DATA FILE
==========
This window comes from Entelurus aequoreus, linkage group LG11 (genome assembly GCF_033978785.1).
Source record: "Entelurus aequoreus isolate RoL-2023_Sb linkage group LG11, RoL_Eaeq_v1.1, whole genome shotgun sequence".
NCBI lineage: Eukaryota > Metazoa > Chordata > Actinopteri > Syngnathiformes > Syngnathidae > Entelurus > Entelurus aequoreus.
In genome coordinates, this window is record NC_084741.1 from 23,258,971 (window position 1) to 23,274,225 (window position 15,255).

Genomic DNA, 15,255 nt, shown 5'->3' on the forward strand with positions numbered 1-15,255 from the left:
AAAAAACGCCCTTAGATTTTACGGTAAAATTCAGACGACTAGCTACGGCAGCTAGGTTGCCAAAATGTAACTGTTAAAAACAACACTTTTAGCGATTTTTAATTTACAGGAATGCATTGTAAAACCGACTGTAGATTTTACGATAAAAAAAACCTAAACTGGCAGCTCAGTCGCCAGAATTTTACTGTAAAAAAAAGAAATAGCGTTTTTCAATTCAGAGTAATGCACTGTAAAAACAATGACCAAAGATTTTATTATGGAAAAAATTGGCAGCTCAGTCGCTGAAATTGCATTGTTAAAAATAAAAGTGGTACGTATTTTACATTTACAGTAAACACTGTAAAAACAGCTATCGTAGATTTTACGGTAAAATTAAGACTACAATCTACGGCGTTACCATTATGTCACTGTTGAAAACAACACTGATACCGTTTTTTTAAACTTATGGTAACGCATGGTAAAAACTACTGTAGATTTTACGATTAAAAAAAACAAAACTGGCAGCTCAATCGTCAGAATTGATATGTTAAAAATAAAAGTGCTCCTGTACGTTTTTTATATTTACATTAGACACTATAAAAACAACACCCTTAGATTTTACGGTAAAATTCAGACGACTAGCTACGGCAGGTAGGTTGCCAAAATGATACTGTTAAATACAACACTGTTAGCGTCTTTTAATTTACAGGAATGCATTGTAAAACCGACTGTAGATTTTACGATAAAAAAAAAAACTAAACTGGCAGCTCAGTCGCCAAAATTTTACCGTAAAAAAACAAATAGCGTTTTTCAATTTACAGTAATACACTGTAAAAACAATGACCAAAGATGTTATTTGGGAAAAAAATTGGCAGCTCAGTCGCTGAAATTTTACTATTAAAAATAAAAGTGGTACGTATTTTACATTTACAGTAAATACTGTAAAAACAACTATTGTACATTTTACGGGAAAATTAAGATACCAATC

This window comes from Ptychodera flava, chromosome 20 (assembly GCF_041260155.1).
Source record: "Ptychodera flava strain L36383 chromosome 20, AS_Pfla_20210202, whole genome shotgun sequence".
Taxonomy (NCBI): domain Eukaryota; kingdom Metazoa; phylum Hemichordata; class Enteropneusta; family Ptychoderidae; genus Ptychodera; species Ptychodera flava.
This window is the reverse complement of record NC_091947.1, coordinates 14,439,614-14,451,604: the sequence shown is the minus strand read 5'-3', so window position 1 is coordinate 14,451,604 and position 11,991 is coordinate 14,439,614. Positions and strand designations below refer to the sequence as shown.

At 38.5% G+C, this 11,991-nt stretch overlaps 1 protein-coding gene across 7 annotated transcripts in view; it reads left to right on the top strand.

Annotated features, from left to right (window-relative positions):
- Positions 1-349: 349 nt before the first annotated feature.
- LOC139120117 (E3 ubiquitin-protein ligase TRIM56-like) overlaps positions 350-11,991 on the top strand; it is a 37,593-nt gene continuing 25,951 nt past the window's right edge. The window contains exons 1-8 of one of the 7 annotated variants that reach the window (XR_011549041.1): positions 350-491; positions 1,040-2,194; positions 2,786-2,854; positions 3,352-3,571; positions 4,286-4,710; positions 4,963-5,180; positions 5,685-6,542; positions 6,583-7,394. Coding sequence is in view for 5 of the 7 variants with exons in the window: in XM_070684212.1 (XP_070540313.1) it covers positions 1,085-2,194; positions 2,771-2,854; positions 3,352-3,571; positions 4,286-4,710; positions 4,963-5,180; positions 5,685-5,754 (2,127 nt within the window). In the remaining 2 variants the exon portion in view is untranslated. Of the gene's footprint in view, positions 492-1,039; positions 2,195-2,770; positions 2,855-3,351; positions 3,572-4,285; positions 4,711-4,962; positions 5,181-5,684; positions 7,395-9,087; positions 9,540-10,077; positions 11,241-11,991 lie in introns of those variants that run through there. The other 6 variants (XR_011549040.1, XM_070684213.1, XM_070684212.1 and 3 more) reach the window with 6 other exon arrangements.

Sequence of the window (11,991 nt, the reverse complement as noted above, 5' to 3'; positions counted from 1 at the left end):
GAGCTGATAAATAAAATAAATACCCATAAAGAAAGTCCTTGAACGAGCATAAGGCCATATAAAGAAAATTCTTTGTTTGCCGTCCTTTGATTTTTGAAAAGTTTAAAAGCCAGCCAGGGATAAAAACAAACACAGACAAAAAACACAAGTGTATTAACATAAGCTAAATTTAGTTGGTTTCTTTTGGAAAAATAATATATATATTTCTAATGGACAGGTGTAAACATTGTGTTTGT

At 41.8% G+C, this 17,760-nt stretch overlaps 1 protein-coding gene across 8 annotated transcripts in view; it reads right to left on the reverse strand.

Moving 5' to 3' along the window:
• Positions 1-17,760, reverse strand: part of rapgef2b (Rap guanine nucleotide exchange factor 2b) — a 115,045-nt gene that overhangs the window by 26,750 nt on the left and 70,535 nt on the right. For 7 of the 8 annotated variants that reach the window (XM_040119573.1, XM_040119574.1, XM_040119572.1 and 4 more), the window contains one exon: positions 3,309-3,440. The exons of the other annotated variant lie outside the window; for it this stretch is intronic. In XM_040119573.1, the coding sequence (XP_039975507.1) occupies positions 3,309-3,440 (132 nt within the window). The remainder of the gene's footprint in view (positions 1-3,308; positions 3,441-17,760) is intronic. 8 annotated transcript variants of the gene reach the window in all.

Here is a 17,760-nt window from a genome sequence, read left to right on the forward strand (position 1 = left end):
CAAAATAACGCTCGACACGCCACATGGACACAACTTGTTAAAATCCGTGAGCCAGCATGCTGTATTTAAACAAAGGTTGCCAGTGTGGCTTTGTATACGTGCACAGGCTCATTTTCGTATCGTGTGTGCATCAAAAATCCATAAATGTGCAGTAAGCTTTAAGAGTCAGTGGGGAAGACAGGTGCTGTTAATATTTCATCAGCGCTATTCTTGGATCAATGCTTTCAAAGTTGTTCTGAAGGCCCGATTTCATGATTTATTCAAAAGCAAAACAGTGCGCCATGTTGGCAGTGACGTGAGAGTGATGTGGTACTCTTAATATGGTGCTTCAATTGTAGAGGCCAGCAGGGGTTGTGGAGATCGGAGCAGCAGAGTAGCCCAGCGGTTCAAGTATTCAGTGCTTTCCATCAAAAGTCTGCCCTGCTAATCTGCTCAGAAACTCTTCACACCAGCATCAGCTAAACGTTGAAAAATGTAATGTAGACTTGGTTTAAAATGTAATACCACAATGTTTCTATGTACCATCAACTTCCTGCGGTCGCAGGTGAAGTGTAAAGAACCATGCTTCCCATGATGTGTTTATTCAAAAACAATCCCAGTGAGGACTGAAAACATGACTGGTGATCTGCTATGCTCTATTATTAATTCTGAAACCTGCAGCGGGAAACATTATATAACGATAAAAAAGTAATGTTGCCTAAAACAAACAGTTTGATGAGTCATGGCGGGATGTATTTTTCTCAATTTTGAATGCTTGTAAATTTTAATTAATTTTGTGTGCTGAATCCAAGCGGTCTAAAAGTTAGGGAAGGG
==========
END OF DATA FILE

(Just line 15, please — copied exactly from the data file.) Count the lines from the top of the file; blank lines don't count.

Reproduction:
Sequence of the window (11,991 nt, the reverse complement as noted above, 5' to 3'; positions counted from 1 at the left end):